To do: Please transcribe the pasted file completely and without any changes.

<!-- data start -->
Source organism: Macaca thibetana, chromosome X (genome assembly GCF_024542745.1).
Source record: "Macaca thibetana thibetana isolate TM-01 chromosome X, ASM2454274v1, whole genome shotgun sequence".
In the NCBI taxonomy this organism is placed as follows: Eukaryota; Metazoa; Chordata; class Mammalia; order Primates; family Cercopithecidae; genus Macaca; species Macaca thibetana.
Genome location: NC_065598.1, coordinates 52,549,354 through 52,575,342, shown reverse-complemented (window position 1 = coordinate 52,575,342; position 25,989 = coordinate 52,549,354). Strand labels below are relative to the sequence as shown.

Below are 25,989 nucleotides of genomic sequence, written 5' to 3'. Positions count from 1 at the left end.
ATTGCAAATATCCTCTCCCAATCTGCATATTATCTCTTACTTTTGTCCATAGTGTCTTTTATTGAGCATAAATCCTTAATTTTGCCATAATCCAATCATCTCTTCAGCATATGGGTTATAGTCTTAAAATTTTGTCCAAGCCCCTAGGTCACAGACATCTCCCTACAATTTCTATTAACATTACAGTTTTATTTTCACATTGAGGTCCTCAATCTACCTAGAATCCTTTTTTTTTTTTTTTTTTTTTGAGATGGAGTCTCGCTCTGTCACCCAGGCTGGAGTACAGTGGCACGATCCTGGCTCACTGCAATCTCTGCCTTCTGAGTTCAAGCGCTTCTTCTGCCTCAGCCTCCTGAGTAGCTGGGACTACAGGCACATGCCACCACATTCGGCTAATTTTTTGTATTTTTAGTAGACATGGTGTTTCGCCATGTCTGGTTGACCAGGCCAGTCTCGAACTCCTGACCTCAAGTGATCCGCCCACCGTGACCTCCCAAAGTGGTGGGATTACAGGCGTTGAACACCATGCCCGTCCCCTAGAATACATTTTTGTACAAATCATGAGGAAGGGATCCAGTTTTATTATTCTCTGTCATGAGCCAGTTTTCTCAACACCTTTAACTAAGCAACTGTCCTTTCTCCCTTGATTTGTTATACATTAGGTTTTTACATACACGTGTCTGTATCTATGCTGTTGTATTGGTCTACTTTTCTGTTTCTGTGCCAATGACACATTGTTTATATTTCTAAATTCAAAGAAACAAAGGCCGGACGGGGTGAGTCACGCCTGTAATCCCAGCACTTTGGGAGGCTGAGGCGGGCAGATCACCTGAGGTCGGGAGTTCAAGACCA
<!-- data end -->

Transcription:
Source organism: Macaca thibetana, chromosome X (genome assembly GCF_024542745.1).
Source record: "Macaca thibetana thibetana isolate TM-01 chromosome X, ASM2454274v1, whole genome shotgun sequence".
In the NCBI taxonomy this organism is placed as follows: Eukaryota; Metazoa; Chordata; class Mammalia; order Primates; family Cercopithecidae; genus Macaca; species Macaca thibetana.
Genome location: NC_065598.1, coordinates 52,549,354 through 52,575,342, shown reverse-complemented (window position 1 = coordinate 52,575,342; position 25,989 = coordinate 52,549,354). Strand labels below are relative to the sequence as shown.

Below are 25,989 nucleotides of genomic sequence, written 5' to 3'. Positions count from 1 at the left end.
ATTGCAAATATCCTCTCCCAATCTGCATATTATCTCTTACTTTTGTCCATAGTGTCTTTTATTGAGCATAAATCCTTAATTTTGCCATAATCCAATCATCTCTTCAGCATATGGGTTATAGTCTTAAAATTTTGTCCAAGCCCCTAGGTCACAGACATCTCCCTACAATTTCTATTAACATTACAGTTTTATTTTCACATTGAGGTCCTCAATCTACCTAGAATCCTTTTTTTTTTTTTTTTTTTTTGAGATGGAGTCTCGCTCTGTCACCCAGGCTGGAGTACAGTGGCACGATCCTGGCTCACTGCAATCTCTGCCTTCTGAGTTCAAGCGCTTCTTCTGCCTCAGCCTCCTGAGTAGCTGGGACTACAGGCACATGCCACCACATTCGGCTAATTTTTTGTATTTTTAGTAGACATGGTGTTTCGCCATGTCTGGTTGACCAGGCCAGTCTCGAACTCCTGACCTCAAGTGATCCGCCCACCGTGACCTCCCAAAGTGGTGGGATTACAGGCGTTGAACACCATGCCCGTCCCCTAGAATACATTTTTGTACAAATCATGAGGAAGGGATCCAGTTTTATTATTCTCTGTCATGAGCCAGTTTTCTCAACACCTTTAACTAAGCAACTGTCCTTTCTCCCTTGATTTGTTATACATTAGGTTTTTACATACACGTGTCTGTATCTATGCTGTTGTATTGGTCTACTTTTCTGTTTCTGTGCCAATGACACATTGTTTATATTTCTAAATTCAAAGAAACAAAGGCCGGACGGGGTGAGTCACGCCTGTAATCCCAGCACTTTGGGAGGCTGAGGCGGGCAGATCACCTGAGGTCGGGAGTTCAAGACCA